Suitability, success and sinks: how do predictions of nesting distributions relate to fitness parameters in high arctic waders?
Article first published online: 28 JUN 2013
© 2013 John Wiley & Sons Ltd
Diversity and Distributions
Volume 19, Issue 12, pages 1496–1505, December 2013
How to Cite
Pellissier, L., Meltofte, H., Hansen, J., Schmidt, N. M., Tamstorf, M. P., Maiorano, L., Aastrup, P., Olsen, J., Guisan, A., Wisz, M. S. (2013), Suitability, success and sinks: how do predictions of nesting distributions relate to fitness parameters in high arctic waders?. Diversity and Distributions, 19: 1496–1505. doi: 10.1111/ddi.12109
- Issue published online: 7 NOV 2013
- Article first published online: 28 JUN 2013
- Danish Environmental Protection Agency
- The Danish Council for Independent Research. Grant Number: 12-126430
- species distribution models
Although habitat suitability maps derived from species distribution models (SDMs) are often assumed to highlight locations that can sustain healthy populations over time, the relationship between suitability scores and fitness parameters has rarely been tested thoroughly.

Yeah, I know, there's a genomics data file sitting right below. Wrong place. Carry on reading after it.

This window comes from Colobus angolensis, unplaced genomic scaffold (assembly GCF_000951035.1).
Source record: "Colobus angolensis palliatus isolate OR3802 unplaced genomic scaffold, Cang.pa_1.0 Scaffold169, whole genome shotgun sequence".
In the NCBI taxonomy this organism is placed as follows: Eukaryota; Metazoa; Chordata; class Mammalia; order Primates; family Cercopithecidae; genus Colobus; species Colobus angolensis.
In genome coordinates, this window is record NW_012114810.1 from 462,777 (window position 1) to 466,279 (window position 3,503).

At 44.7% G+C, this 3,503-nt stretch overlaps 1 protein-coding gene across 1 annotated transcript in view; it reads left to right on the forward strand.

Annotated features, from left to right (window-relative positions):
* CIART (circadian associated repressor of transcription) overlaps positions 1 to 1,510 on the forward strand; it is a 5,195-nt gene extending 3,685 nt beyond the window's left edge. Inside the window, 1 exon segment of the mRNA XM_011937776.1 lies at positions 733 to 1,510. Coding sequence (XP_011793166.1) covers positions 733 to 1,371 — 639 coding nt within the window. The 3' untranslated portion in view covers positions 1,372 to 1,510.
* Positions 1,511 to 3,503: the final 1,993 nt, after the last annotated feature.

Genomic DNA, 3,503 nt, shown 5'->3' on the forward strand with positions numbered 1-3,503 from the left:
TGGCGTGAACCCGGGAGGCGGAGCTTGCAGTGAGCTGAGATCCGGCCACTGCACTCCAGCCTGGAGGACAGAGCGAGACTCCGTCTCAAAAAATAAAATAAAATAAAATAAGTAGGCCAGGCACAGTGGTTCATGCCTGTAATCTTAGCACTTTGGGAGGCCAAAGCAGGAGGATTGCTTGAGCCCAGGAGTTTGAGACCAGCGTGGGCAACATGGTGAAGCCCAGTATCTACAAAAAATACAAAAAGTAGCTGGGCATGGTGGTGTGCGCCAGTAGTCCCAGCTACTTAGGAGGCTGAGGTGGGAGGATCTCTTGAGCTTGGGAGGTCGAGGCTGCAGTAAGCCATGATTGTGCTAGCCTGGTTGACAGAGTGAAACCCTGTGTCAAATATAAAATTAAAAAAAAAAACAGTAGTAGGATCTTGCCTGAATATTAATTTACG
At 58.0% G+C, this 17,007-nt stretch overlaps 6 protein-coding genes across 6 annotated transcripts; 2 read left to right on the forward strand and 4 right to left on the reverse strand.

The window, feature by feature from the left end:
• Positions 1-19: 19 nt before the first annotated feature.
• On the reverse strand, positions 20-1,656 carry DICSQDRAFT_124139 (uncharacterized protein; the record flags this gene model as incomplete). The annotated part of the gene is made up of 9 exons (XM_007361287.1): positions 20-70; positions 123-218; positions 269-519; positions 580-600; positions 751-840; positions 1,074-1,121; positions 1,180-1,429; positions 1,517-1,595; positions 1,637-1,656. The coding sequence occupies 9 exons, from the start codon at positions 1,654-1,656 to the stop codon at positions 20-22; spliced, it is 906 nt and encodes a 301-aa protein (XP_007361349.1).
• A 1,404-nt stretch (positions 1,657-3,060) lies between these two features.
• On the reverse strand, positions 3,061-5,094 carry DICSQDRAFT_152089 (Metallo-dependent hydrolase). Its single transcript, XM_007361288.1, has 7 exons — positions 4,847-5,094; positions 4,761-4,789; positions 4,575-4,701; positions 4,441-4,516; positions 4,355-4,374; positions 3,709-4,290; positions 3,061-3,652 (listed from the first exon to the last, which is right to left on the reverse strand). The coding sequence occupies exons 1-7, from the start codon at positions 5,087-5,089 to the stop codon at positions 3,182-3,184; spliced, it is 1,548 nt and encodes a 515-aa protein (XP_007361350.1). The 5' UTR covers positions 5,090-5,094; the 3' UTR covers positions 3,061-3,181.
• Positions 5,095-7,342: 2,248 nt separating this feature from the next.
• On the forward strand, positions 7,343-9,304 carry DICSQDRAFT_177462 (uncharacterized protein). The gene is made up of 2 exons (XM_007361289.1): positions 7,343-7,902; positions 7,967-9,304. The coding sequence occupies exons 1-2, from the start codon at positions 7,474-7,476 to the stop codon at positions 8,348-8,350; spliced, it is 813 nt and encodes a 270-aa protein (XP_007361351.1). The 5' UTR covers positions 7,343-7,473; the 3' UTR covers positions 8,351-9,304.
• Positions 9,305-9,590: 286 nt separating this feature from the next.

Zackenberg Valley, north-east Greenland.
Using 14 years of data (1997–2010) representing three wader species (dunlin Calidris alpina, sanderling Calidris alba and ruddy turnstone Arenaria interpres), we tested the relationships between modelled suitability and fitness parameters at nesting locations.
Among the three species examined, only the ruddy turnstone exhibited significant relationships between suitability and nest success, but over time rather than space. During years with extensive snow cover in the landscape, the nesting sites of ruddy turnstone occurred in different habitats than were typically used across years. Moreover, in years with extensive snow cover, the ruddy turnstone initiated nests later and suffered from higher egg predation rates.
Our results suggest that SDMs derived from species occurrences that include years of low reproductive success may over-estimate the potential suitable habitat in the landscape. Whenever possible, variation in reproductive success should be considered when building models to inform species' response to environmental change.